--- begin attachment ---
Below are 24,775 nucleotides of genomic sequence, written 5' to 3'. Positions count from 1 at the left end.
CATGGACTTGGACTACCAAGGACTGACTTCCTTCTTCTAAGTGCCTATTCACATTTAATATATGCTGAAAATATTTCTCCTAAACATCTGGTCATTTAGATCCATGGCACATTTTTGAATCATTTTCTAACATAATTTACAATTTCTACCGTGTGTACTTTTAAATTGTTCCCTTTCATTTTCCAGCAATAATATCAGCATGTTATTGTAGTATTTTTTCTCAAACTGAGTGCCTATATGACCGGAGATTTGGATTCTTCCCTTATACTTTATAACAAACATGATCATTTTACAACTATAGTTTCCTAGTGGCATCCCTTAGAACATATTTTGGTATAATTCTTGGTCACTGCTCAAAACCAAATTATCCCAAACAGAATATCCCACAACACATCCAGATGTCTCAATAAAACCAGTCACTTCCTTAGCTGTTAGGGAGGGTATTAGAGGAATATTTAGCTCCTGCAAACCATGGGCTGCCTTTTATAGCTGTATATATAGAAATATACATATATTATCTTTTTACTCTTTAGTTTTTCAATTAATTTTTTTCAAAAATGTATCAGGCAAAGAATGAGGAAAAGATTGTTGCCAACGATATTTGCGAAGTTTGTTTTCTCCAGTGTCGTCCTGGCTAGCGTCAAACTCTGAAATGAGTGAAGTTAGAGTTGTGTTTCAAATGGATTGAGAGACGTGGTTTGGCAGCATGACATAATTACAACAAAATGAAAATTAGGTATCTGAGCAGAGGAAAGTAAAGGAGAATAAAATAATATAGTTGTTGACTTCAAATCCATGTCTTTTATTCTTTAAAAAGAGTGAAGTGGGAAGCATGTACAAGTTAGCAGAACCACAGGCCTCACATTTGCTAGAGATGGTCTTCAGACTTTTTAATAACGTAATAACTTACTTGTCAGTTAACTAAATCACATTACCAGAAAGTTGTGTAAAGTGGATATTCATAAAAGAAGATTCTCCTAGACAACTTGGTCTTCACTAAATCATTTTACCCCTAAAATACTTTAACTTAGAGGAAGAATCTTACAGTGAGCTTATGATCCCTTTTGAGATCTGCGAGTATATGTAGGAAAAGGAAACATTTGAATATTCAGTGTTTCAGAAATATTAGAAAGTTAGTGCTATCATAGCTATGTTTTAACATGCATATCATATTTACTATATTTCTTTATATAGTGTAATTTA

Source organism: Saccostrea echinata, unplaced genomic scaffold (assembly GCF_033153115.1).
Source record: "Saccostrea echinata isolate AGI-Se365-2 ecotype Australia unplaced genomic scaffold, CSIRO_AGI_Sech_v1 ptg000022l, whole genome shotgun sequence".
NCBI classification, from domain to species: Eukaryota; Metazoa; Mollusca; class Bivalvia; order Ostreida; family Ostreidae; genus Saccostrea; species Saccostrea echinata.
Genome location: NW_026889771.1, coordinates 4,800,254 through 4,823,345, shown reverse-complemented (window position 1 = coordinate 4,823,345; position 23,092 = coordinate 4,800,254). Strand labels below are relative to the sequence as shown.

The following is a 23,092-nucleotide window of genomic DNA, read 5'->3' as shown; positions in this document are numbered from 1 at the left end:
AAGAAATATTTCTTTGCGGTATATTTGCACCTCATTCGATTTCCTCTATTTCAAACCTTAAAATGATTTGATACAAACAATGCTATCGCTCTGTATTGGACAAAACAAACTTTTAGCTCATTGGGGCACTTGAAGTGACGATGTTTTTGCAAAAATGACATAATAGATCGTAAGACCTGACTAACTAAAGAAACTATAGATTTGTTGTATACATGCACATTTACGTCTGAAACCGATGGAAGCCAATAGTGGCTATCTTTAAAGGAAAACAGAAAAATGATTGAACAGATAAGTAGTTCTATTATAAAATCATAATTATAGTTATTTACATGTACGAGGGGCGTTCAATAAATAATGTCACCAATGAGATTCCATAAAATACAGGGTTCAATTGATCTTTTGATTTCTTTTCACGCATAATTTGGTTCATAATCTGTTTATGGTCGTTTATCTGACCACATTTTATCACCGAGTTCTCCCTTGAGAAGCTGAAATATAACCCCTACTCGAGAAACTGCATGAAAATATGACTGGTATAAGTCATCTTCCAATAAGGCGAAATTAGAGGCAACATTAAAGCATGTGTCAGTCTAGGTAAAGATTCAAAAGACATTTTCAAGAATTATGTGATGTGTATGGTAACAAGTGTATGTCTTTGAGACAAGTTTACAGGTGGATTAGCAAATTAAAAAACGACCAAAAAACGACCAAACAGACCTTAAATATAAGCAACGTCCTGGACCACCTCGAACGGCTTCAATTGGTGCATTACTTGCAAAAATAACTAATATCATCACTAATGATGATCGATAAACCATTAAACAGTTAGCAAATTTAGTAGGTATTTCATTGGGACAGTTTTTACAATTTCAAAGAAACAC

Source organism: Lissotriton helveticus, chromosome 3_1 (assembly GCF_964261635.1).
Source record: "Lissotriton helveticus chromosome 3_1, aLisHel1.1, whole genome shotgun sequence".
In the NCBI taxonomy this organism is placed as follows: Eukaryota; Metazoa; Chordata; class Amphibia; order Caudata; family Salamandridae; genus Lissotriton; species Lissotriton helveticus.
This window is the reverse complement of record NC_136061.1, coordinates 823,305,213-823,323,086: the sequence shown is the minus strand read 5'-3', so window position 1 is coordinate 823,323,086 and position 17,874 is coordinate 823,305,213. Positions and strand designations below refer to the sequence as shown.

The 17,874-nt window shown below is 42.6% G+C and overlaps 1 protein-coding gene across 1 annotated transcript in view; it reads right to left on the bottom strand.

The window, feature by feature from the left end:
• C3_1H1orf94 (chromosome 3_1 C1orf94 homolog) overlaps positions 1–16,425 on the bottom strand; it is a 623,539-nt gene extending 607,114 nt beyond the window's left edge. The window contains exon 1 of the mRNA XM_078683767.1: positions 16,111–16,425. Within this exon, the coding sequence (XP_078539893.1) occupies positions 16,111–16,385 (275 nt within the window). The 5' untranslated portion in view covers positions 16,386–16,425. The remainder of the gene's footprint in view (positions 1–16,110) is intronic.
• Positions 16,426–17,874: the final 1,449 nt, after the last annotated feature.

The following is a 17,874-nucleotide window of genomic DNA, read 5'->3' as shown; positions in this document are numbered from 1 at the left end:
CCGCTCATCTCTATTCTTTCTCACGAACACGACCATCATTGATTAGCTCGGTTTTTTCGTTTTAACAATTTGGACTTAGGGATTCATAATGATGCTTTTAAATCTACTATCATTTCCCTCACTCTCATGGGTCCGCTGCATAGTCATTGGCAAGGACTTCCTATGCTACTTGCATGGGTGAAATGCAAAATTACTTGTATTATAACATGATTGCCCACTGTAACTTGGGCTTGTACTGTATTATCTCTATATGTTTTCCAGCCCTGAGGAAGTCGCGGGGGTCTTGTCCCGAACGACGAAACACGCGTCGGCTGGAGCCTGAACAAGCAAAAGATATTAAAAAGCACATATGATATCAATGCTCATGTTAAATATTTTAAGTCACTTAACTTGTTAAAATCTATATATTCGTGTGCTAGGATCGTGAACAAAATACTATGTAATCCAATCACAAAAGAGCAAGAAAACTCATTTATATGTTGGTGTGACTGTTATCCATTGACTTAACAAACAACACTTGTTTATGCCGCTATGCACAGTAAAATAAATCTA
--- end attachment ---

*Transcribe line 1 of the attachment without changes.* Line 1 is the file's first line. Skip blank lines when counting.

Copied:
Below are 24,775 nucleotides of genomic sequence, written 5' to 3'. Positions count from 1 at the left end.